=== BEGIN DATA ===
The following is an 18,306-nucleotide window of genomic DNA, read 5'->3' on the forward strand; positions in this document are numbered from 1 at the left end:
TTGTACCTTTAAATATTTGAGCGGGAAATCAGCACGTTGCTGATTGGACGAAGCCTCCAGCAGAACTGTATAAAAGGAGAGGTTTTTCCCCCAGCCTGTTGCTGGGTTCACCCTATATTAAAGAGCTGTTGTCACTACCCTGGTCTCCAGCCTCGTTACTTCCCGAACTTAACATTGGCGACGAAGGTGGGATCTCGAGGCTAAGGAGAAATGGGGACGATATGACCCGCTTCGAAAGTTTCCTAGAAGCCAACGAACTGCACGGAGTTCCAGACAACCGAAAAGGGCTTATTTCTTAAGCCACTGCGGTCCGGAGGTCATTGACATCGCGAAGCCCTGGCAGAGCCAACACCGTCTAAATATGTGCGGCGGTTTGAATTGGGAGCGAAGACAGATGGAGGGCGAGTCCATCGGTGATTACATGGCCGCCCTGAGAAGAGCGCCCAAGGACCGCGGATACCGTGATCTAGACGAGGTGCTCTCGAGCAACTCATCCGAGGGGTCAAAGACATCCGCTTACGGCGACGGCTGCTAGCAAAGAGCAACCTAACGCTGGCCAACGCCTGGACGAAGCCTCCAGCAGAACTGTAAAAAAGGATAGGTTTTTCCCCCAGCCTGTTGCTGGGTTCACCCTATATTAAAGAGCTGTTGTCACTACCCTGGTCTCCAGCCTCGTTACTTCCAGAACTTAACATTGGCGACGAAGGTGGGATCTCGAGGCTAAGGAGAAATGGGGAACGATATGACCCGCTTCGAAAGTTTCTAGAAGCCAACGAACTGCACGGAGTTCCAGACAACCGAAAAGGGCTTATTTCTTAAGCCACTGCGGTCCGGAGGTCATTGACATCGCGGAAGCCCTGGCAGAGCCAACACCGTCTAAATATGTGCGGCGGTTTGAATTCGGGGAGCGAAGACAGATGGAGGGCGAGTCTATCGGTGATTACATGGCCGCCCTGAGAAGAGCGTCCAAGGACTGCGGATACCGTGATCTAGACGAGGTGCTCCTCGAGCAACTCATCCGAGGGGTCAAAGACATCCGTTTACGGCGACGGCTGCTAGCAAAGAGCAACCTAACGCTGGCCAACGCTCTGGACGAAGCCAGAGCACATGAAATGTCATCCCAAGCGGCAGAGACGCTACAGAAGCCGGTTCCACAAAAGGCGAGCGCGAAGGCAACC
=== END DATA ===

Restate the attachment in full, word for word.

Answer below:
The following is an 18,306-nucleotide window of genomic DNA, read 5'->3' on the forward strand; positions in this document are numbered from 1 at the left end:
TTGTACCTTTAAATATTTGAGCGGGAAATCAGCACGTTGCTGATTGGACGAAGCCTCCAGCAGAACTGTATAAAAGGAGAGGTTTTTCCCCCAGCCTGTTGCTGGGTTCACCCTATATTAAAGAGCTGTTGTCACTACCCTGGTCTCCAGCCTCGTTACTTCCCGAACTTAACATTGGCGACGAAGGTGGGATCTCGAGGCTAAGGAGAAATGGGGACGATATGACCCGCTTCGAAAGTTTCCTAGAAGCCAACGAACTGCACGGAGTTCCAGACAACCGAAAAGGGCTTATTTCTTAAGCCACTGCGGTCCGGAGGTCATTGACATCGCGAAGCCCTGGCAGAGCCAACACCGTCTAAATATGTGCGGCGGTTTGAATTGGGAGCGAAGACAGATGGAGGGCGAGTCCATCGGTGATTACATGGCCGCCCTGAGAAGAGCGCCCAAGGACCGCGGATACCGTGATCTAGACGAGGTGCTCTCGAGCAACTCATCCGAGGGGTCAAAGACATCCGCTTACGGCGACGGCTGCTAGCAAAGAGCAACCTAACGCTGGCCAACGCCTGGACGAAGCCTCCAGCAGAACTGTAAAAAAGGATAGGTTTTTCCCCCAGCCTGTTGCTGGGTTCACCCTATATTAAAGAGCTGTTGTCACTACCCTGGTCTCCAGCCTCGTTACTTCCAGAACTTAACATTGGCGACGAAGGTGGGATCTCGAGGCTAAGGAGAAATGGGGAACGATATGACCCGCTTCGAAAGTTTCTAGAAGCCAACGAACTGCACGGAGTTCCAGACAACCGAAAAGGGCTTATTTCTTAAGCCACTGCGGTCCGGAGGTCATTGACATCGCGGAAGCCCTGGCAGAGCCAACACCGTCTAAATATGTGCGGCGGTTTGAATTCGGGGAGCGAAGACAGATGGAGGGCGAGTCTATCGGTGATTACATGGCCGCCCTGAGAAGAGCGTCCAAGGACTGCGGATACCGTGATCTAGACGAGGTGCTCCTCGAGCAACTCATCCGAGGGGTCAAAGACATCCGTTTACGGCGACGGCTGCTAGCAAAGAGCAACCTAACGCTGGCCAACGCTCTGGACGAAGCCAGAGCACATGAAATGTCATCCCAAGCGGCAGAGACGCTACAGAAGCCGGTTCCACAAAAGGCGAGCGCGAAGGCAACC